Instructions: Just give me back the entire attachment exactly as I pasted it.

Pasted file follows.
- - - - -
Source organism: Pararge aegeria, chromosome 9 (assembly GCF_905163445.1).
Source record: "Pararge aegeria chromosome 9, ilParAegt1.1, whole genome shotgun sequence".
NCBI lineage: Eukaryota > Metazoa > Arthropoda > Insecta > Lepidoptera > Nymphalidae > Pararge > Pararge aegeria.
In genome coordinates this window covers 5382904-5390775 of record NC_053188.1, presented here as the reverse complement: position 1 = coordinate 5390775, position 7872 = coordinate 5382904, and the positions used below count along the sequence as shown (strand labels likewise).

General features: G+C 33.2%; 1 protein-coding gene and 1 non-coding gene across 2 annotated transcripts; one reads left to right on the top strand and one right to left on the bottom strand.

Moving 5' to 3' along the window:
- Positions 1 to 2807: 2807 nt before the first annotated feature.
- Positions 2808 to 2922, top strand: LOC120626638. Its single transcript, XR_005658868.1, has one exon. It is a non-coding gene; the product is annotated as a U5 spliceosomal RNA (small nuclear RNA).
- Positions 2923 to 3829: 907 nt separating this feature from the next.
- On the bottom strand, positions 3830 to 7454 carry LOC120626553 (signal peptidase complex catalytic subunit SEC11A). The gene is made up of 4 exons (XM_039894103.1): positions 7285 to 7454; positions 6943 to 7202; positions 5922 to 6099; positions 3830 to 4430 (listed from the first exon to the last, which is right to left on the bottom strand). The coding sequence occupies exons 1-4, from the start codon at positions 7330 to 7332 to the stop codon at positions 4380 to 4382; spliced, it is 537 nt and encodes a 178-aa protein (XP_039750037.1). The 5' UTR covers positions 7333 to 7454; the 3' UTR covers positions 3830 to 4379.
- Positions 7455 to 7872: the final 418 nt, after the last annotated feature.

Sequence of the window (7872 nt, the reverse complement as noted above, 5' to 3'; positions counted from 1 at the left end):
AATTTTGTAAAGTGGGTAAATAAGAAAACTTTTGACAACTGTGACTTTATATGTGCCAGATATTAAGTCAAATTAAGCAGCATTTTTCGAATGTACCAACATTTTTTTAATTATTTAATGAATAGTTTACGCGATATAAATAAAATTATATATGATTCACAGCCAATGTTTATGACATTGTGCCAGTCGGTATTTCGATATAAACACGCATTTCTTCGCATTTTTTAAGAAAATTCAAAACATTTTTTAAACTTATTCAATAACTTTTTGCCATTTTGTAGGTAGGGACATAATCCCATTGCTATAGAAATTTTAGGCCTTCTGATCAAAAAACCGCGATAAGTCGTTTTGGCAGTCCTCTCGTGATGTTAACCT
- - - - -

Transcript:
Source organism: Pararge aegeria, chromosome 9 (assembly GCF_905163445.1).
Source record: "Pararge aegeria chromosome 9, ilParAegt1.1, whole genome shotgun sequence".
NCBI lineage: Eukaryota > Metazoa > Arthropoda > Insecta > Lepidoptera > Nymphalidae > Pararge > Pararge aegeria.
In genome coordinates this window covers 5382904-5390775 of record NC_053188.1, presented here as the reverse complement: position 1 = coordinate 5390775, position 7872 = coordinate 5382904, and the positions used below count along the sequence as shown (strand labels likewise).

General features: G+C 33.2%; 1 protein-coding gene and 1 non-coding gene across 2 annotated transcripts; one reads left to right on the top strand and one right to left on the bottom strand.

Moving 5' to 3' along the window:
- Positions 1 to 2807: 2807 nt before the first annotated feature.
- Positions 2808 to 2922, top strand: LOC120626638. Its single transcript, XR_005658868.1, has one exon. It is a non-coding gene; the product is annotated as a U5 spliceosomal RNA (small nuclear RNA).
- Positions 2923 to 3829: 907 nt separating this feature from the next.
- On the bottom strand, positions 3830 to 7454 carry LOC120626553 (signal peptidase complex catalytic subunit SEC11A). The gene is made up of 4 exons (XM_039894103.1): positions 7285 to 7454; positions 6943 to 7202; positions 5922 to 6099; positions 3830 to 4430 (listed from the first exon to the last, which is right to left on the bottom strand). The coding sequence occupies exons 1-4, from the start codon at positions 7330 to 7332 to the stop codon at positions 4380 to 4382; spliced, it is 537 nt and encodes a 178-aa protein (XP_039750037.1). The 5' UTR covers positions 7333 to 7454; the 3' UTR covers positions 3830 to 4379.
- Positions 7455 to 7872: the final 418 nt, after the last annotated feature.

Sequence of the window (7872 nt, the reverse complement as noted above, 5' to 3'; positions counted from 1 at the left end):
AATTTTGTAAAGTGGGTAAATAAGAAAACTTTTGACAACTGTGACTTTATATGTGCCAGATATTAAGTCAAATTAAGCAGCATTTTTCGAATGTACCAACATTTTTTTAATTATTTAATGAATAGTTTACGCGATATAAATAAAATTATATATGATTCACAGCCAATGTTTATGACATTGTGCCAGTCGGTATTTCGATATAAACACGCATTTCTTCGCATTTTTTAAGAAAATTCAAAACATTTTTTAAACTTATTCAATAACTTTTTGCCATTTTGTAGGTAGGGACATAATCCCATTGCTATAGAAATTTTAGGCCTTCTGATCAAAAAACCGCGATAAGTCGTTTTGGCAGTCCTCTCGTGATGTTAACCT